Seven Deadly Plants You Don’t Want Anywhere Near Your Garden

Posted by Alyssa Favreau

Earlier this month, people celebrated (maybe?) Houseplant Appreciation Day, and there really is a lot to appreciate. Adding plants to your home can benefit your health, improve the air you breathe, and reduce your allergies. Their presence also helps relieve stress and keep you happy.

And so, in honor of the greenery that will improve your quality of life, let’s take a minute to celebrate the frightening flora that will actively try to kill you.

1. Audrey II from Little Shop of Horrors: A movie based on a musical based on a movie, Little Shop of Horrors tells the story of down-on-his-luck florist Seymour Krelborn who decides to raise a large Venus fly trap hybrid that feeds on human blood and flesh. Christened Audrey II (after Krelborn’s unrequited love), the plant is at first satisfied with a few drops of her owner’s blood, though she quickly hungers for more. The plant eventually learns to talk, eats people, tries to kill her namesake, and in the end is discovered to be an alien with plans for world domination.

Moral of the story: Stick to regular fertilizer, and if your geraniums suddenly break out into a rousing chorus of “the guy sure looks like plant food to me,” run for the hills. 


2.The Triffids, from The Day of the Triffids: Apparently all it takes to destroy civilization is the release of mobile, venom-spitting, human flesh-devouring flora, though it helps if most of the human population is rendered blind by a strange green meteor shower. Inspiring a film, three radio dramas, an unauthorized sequel, and two television series, The Day of the Triffids, John Wyndham’s wacky Cold-War era novel, features Soviet engineered bioweapons, blind street gangs, and polygamist colonies dedicated to replenishing humanity.

The Triffids themselves are eight feet tall, with a long stem, three legs that serve as temporary roots, and a lashing stinger that can kill through skin contact. Not exactly what you want decorating your porch.


3.The Killer Tomatoes, from Attack of the Killer Tomatoes: A musical comedy horror movie that could only have come out of the seventies, Attack of the Killer Tomatoes tells the story of the day the sometimes-vegetable fruits became sentient and rebelled against humanity, exacting a bloody, messy revenge.

Because there’s nothing more terrifying than giant, chuckling tomatoes rolling down the street towards you. Though an idea that clearly wasn’t vine-ripened, Attack somehow merited three sequels, a television series, video games, and comic books. Aside from their hatred of humans, the killer tomatoes make the list for inspiring lines like “we were shot down by a kamikaze tomato!”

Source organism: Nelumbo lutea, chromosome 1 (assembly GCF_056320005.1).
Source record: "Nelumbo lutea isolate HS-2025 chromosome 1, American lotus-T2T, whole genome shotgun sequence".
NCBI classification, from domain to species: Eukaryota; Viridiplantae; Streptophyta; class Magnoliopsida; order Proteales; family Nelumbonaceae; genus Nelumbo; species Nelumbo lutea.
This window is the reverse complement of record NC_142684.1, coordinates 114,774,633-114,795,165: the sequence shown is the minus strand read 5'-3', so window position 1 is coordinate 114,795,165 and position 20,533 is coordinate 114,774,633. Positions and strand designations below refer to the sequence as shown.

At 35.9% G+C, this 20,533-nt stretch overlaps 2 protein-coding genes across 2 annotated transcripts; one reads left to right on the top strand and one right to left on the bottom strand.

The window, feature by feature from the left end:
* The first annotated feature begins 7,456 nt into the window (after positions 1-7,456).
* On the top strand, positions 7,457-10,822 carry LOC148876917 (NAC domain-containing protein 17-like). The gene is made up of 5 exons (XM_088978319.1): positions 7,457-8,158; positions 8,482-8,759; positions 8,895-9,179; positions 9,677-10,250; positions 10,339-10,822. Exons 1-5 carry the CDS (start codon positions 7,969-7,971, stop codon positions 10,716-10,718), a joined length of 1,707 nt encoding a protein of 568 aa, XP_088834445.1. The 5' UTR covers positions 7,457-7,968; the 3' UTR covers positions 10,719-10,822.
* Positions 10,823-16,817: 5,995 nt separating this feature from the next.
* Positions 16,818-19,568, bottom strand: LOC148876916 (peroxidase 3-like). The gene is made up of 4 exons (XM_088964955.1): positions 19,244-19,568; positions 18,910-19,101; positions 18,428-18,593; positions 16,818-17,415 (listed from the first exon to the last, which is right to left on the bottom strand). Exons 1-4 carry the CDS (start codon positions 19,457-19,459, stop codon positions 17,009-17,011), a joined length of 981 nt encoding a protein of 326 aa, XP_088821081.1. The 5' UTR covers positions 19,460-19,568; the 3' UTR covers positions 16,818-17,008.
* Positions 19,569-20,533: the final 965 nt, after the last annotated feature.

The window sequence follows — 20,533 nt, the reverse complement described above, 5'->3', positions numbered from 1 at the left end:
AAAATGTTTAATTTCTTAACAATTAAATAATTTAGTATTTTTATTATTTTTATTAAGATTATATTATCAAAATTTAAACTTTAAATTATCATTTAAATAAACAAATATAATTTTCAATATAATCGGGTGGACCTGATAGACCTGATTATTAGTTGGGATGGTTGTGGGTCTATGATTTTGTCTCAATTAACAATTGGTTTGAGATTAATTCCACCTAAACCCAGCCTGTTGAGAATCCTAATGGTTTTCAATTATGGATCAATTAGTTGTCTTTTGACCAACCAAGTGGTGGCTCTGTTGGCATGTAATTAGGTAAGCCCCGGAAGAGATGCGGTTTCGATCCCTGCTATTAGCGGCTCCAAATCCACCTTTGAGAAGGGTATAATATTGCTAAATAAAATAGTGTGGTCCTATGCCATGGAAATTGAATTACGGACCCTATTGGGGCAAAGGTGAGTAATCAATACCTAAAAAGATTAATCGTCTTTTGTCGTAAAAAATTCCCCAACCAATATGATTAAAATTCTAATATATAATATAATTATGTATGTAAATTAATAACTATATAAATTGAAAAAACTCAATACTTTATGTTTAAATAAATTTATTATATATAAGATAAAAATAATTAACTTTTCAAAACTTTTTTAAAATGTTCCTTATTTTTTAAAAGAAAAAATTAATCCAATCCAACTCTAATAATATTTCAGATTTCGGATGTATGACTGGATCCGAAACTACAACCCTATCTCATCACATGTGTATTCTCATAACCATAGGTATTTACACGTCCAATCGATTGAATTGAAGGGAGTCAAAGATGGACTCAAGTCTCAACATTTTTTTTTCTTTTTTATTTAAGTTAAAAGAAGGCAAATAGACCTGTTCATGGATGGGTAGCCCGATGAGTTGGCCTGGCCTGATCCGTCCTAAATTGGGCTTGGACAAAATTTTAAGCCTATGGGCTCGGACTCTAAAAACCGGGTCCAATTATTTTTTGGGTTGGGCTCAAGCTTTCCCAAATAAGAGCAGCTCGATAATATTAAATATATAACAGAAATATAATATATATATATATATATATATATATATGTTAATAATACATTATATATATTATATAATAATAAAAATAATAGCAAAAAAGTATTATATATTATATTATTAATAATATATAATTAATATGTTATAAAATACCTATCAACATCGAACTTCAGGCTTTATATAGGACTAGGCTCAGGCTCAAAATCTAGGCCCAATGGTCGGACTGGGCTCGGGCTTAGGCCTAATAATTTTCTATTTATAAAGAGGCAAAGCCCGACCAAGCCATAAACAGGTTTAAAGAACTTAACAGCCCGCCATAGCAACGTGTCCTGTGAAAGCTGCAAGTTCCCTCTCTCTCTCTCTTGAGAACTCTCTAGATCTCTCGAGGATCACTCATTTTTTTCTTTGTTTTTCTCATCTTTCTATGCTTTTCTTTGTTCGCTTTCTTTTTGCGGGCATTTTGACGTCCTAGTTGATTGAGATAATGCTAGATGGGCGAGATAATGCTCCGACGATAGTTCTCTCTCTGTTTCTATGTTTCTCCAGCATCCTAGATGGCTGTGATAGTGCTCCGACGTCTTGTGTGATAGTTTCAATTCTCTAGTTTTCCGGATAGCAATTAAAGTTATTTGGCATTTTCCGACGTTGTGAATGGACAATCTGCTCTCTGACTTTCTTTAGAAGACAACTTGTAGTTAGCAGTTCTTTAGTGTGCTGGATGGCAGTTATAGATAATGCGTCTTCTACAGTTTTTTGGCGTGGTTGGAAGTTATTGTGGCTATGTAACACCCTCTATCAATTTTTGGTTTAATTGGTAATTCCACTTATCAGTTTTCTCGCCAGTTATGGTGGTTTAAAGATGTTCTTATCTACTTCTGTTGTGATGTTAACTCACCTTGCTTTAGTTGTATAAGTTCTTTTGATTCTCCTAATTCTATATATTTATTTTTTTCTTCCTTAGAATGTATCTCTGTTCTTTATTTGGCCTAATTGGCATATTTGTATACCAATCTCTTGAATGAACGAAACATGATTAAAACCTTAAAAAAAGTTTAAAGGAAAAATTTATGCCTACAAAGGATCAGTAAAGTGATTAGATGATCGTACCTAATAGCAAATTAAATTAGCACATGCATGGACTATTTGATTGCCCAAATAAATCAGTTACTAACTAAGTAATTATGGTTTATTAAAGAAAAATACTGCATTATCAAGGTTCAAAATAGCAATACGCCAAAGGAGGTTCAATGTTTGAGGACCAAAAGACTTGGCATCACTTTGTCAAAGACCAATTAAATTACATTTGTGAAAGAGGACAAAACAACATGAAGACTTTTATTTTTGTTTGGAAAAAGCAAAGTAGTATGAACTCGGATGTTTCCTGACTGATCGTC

4.Dr. Brewer from Goosebumps: Stay Out of the Basement: When Margaret and Casey Brewer’s botanist father gets fired from his job, he begins to spend every waking moment holed up in the basement. He becomes aggressive, secretive, and the children soon learn that there’s something very wrong going on in their house.  Things come to a head in a tense showdown between Father and Plant-Father, but thanks to Margaret’s quick thinking the family gets their happy ending. Or so they think…

Pro tip: If your dad undergoes a radical personality shift and starts eating plant food and growing leaves, don’t go into the basement he keeps locked.

5. The Thing, from Who Goes There?: The novella Who Goes There? features another plant-based alien life form. Having finally been thawed after a crash landing millions of years ago, The Thing terrorizes a group of researchers in Antarctica, taking their shape and rendering the group scared, paranoid, and isolated. Realizing they must keep The Thing from reaching the rest of humanity, the scientists disable their planes, narrowly thwarting the alien’s attempt to launch an atomic, anti-gravity device that would have spelled the end of the world. Inspiring the 1951 film The Thing from Another World, and two other movies named The Thing (from 1982 and 2011), the story has as a moral that sometimes you win some, and sometimes you’ve been taken over by extra-terrestrial plant life without even knowing it.

6.Biollante, from Godzilla vs. Biollante: When scientist Genshiro Shiragami crosses a plant with genetic material from both his late daughter and Godzilla, you just know that fun things are going to happen. Clearly a Very Good Idea, the plant grows into Biollante, a huge, lizard-like, psychic rose.

One thing leads to another, and Godzilla must eventually face off against his leafy nemesis. In true kaiju film style, there are explosions, destroyed buildings, and horrified onlookers caught in the crossfire between atomic breath and whipping vines. And while, yes, Biollante is technically the good guy, we’re still talking about a giant reptilian plant more than capable of doing some serious damage, and one that ends the film orbiting Earth. It’s still up there, so sweet dreams.


7.Basically everything at Hogwarts, from the Harry Potter series: Though the Harry Potter universe was characterized by its shoddy school safety standards, the plants that populated the herbology greenhouses were in a class of their own.

Between the suffocating Devil’s Snare, the hear-them-and-you-die mandrakes, and a Whomping Willow who really knew how to hold a grudge, taking in Hogwarts’ natural beauty could wind up being an extreme sport. And we haven’t even mentioned the Forbidden Forest. You know things are serious when you’re more afraid of the plants themselves than what might be hiding behind them.